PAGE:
Tuesday, December 14, 2010

Reasoning: Phrasikleia

I finished Phrasikleia by Jasper Svenboro [1], Sunday morning. As I mentioned in my last blogpost, Ovid II recommended the book to me. The book was fabulous and I highly recommend it. No knowledge of Greek is required-- Svenboro translates all of the Greek into English.

There is a lot of scholarship on Greek writing, and there has been for almost a century. However, according to Svenbro, there is little scholarship on the practice of reading in Ancient Greece. Phrasikleia sets out to form an anthropological understanding of reading in Greece, starting with inscriptions on Archaic burial monuments. The beginning of his analysis focuses on the relationship between the inscription and the reading of that inscription. Silent reading was not something practiced in the Ancient world (or not at least until much later) and so reading involves literally giving voice to the implied speaker of the inscription or text.

Perhaps for this reason, or perhaps because of some artistic convention, many of the Archaic monuments address their audience-- and implied reader-- in the first person. Christiane Sourvinou-Inwood, in her book "Reading" Greek Death: To the End of the Classical Period, explains that the epitaphs on these monuments preserve part of the mourning of the funerary ritual in their inscriptions and often call for the passer-by (and reader) to continue that lamentation [2]. Svenbro takes this notion farther, by explaining that the reader actually immortalizes the dead by speaking for him/her when reading the inscription. There is a kinship relation between the person and the writing (s)he produces which immortalizes the subject of the writing (which may or may not be the writer him/herself). This metaphorical kinship is like fathers giving their daughters names which preserve the κλέος of the father in his lineage.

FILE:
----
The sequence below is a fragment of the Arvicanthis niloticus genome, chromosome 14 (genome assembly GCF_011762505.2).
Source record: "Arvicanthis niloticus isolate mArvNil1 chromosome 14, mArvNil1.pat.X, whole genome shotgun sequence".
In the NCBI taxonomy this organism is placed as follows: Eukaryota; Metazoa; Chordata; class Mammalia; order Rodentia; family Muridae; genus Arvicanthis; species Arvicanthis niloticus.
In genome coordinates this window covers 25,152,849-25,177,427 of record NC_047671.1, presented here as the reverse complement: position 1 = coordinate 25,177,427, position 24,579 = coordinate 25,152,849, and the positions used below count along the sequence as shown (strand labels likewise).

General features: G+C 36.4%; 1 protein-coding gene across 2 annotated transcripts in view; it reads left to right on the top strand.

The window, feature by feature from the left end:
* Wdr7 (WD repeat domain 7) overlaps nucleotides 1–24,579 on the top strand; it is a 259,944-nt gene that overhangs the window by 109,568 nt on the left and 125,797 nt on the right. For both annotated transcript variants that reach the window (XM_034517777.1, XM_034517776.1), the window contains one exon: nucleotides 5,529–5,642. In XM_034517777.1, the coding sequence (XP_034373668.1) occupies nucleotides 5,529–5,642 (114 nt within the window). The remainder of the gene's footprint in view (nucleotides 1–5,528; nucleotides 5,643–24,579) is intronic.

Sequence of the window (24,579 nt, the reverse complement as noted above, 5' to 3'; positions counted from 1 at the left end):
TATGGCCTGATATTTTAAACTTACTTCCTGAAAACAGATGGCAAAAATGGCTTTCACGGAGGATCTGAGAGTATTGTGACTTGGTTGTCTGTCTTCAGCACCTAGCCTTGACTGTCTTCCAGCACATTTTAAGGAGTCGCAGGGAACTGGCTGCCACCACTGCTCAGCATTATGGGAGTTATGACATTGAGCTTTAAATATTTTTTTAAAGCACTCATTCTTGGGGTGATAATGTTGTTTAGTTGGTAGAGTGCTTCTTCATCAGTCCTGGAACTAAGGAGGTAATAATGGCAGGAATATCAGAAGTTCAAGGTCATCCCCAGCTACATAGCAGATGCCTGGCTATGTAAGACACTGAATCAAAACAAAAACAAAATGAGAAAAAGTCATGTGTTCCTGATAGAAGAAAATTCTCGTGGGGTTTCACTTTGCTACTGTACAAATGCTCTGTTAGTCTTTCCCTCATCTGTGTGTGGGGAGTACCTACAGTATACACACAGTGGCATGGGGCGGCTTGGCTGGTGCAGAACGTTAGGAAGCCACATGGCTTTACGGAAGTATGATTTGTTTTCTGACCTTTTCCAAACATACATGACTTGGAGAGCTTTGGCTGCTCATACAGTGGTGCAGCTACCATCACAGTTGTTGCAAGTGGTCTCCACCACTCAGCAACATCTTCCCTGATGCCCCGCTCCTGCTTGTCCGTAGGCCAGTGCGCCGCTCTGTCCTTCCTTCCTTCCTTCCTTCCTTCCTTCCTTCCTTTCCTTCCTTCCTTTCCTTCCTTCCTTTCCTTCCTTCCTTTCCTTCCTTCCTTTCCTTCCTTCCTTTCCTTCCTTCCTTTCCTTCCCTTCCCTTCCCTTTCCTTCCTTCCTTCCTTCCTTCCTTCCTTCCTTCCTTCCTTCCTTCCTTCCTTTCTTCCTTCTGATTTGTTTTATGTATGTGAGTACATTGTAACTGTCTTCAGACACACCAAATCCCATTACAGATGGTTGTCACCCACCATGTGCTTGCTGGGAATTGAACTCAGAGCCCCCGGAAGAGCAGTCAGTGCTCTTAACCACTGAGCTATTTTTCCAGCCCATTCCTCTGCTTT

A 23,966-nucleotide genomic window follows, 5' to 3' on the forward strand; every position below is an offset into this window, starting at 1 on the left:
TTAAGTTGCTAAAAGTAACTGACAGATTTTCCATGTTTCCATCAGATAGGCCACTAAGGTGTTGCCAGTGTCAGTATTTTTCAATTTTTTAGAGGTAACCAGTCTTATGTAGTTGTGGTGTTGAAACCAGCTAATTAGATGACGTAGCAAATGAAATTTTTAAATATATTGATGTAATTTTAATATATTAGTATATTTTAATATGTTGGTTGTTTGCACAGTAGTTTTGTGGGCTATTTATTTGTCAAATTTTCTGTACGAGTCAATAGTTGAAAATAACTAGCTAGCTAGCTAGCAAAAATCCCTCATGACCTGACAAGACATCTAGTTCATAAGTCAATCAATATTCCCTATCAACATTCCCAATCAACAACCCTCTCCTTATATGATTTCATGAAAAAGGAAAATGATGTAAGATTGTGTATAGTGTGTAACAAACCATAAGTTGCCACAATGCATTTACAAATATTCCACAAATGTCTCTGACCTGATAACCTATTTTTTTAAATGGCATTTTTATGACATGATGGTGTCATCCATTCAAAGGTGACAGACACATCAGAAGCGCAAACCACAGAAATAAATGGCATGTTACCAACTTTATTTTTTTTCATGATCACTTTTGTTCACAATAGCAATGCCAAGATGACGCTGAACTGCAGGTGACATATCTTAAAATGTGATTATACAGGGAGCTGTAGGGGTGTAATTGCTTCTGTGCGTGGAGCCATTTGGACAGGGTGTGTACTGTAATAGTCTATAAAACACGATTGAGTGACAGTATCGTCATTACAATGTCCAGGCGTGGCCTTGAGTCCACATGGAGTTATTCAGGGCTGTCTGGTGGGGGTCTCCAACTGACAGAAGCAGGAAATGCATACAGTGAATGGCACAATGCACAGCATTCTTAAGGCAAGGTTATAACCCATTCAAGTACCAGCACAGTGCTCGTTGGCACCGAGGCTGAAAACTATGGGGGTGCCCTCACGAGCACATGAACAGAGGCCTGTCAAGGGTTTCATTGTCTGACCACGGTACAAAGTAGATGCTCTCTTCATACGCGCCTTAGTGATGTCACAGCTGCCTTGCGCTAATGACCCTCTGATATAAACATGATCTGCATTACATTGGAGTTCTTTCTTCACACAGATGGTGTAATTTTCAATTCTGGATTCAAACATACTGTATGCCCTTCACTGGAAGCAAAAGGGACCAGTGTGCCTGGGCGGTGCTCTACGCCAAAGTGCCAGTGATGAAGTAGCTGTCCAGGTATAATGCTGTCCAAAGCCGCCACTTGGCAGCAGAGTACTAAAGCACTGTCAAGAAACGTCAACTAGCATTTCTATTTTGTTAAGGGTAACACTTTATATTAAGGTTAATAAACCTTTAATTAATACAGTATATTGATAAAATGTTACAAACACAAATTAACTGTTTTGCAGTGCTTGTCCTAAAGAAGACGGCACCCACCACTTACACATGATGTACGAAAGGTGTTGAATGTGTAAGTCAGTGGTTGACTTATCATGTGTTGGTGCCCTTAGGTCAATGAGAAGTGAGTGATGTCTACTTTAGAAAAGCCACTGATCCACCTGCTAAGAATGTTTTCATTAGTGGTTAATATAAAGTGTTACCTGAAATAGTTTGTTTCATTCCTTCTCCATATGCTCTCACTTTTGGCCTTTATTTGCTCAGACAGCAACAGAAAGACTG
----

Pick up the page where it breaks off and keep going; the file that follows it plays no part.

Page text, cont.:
Svenbro traces a number of other Greek moments in reading. I do not have the time to trace all of them here and I highly recommend reading the book for yourself. The last one, which greatly interested me, was the conception of reading as pederastic. Lending one's voice to the words of another creates the potentiality for teaching, but also the vulnerability of being tricked or cheated (Svenbro, and the ancient sources he works from, framed this a "buggered").

The book was great. I highly recommend it. I will probably use parts of it when I rewrite the second chapter of my thesis.

As a note, my internet service has been patchy, so posting may be slightly irregular over the next few days.


  1. Phrasikleia was originally written in French. The version that I read was translated from the French by Janet Lloyd.

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